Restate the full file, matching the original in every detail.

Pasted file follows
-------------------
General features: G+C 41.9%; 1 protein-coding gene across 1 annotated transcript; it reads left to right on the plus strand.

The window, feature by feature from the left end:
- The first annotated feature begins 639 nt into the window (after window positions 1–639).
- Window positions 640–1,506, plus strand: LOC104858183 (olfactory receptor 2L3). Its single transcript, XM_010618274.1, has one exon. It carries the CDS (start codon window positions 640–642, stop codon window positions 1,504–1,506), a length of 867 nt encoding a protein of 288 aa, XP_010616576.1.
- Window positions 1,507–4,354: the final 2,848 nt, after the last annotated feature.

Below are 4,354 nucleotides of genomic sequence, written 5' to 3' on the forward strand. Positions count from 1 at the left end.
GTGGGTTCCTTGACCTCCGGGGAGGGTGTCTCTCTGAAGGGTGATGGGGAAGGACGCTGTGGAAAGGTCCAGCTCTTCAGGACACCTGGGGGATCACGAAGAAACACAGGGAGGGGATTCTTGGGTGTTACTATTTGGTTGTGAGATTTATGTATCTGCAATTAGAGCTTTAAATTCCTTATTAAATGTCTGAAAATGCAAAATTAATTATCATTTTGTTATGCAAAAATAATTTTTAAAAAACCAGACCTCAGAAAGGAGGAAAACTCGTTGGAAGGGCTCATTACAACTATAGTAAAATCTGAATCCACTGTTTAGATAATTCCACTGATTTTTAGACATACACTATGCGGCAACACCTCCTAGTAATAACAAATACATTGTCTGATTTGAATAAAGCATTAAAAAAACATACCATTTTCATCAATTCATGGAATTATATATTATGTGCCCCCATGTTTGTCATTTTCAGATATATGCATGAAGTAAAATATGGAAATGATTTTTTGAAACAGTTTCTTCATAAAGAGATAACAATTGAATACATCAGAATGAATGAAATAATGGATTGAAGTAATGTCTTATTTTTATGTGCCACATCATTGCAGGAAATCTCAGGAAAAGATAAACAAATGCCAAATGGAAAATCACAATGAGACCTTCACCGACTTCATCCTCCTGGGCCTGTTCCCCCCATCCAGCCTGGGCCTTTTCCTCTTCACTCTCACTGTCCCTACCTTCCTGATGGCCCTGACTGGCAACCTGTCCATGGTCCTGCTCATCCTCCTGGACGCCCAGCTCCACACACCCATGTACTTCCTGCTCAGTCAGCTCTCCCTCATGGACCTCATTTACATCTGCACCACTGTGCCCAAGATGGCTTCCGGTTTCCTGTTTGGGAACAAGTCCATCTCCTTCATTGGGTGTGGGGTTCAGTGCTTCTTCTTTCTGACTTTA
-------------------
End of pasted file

General features: G+C 41.9%; 1 protein-coding gene across 1 annotated transcript; it reads left to right on the plus strand.

The window, feature by feature from the left end:
- The first annotated feature begins 639 nt into the window (after window positions 1–639).
- Window positions 640–1,506, plus strand: LOC104858183 (olfactory receptor 2L3). Its single transcript, XM_010618274.1, has one exon. It carries the CDS (start codon window positions 640–642, stop codon window positions 1,504–1,506), a length of 867 nt encoding a protein of 288 aa, XP_010616576.1.
- Window positions 1,507–4,354: the final 2,848 nt, after the last annotated feature.

Below are 4,354 nucleotides of genomic sequence, written 5' to 3' on the forward strand. Positions count from 1 at the left end.
GTGGGTTCCTTGACCTCCGGGGAGGGTGTCTCTCTGAAGGGTGATGGGGAAGGACGCTGTGGAAAGGTCCAGCTCTTCAGGACACCTGGGGGATCACGAAGAAACACAGGGAGGGGATTCTTGGGTGTTACTATTTGGTTGTGAGATTTATGTATCTGCAATTAGAGCTTTAAATTCCTTATTAAATGTCTGAAAATGCAAAATTAATTATCATTTTGTTATGCAAAAATAATTTTTAAAAAACCAGACCTCAGAAAGGAGGAAAACTCGTTGGAAGGGCTCATTACAACTATAGTAAAATCTGAATCCACTGTTTAGATAATTCCACTGATTTTTAGACATACACTATGCGGCAACACCTCCTAGTAATAACAAATACATTGTCTGATTTGAATAAAGCATTAAAAAAACATACCATTTTCATCAATTCATGGAATTATATATTATGTGCCCCCATGTTTGTCATTTTCAGATATATGCATGAAGTAAAATATGGAAATGATTTTTTGAAACAGTTTCTTCATAAAGAGATAACAATTGAATACATCAGAATGAATGAAATAATGGATTGAAGTAATGTCTTATTTTTATGTGCCACATCATTGCAGGAAATCTCAGGAAAAGATAAACAAATGCCAAATGGAAAATCACAATGAGACCTTCACCGACTTCATCCTCCTGGGCCTGTTCCCCCCATCCAGCCTGGGCCTTTTCCTCTTCACTCTCACTGTCCCTACCTTCCTGATGGCCCTGACTGGCAACCTGTCCATGGTCCTGCTCATCCTCCTGGACGCCCAGCTCCACACACCCATGTACTTCCTGCTCAGTCAGCTCTCCCTCATGGACCTCATTTACATCTGCACCACTGTGCCCAAGATGGCTTCCGGTTTCCTGTTTGGGAACAAGTCCATCTCCTTCATTGGGTGTGGGGTTCAGTGCTTCTTCTTTCTGACTTTA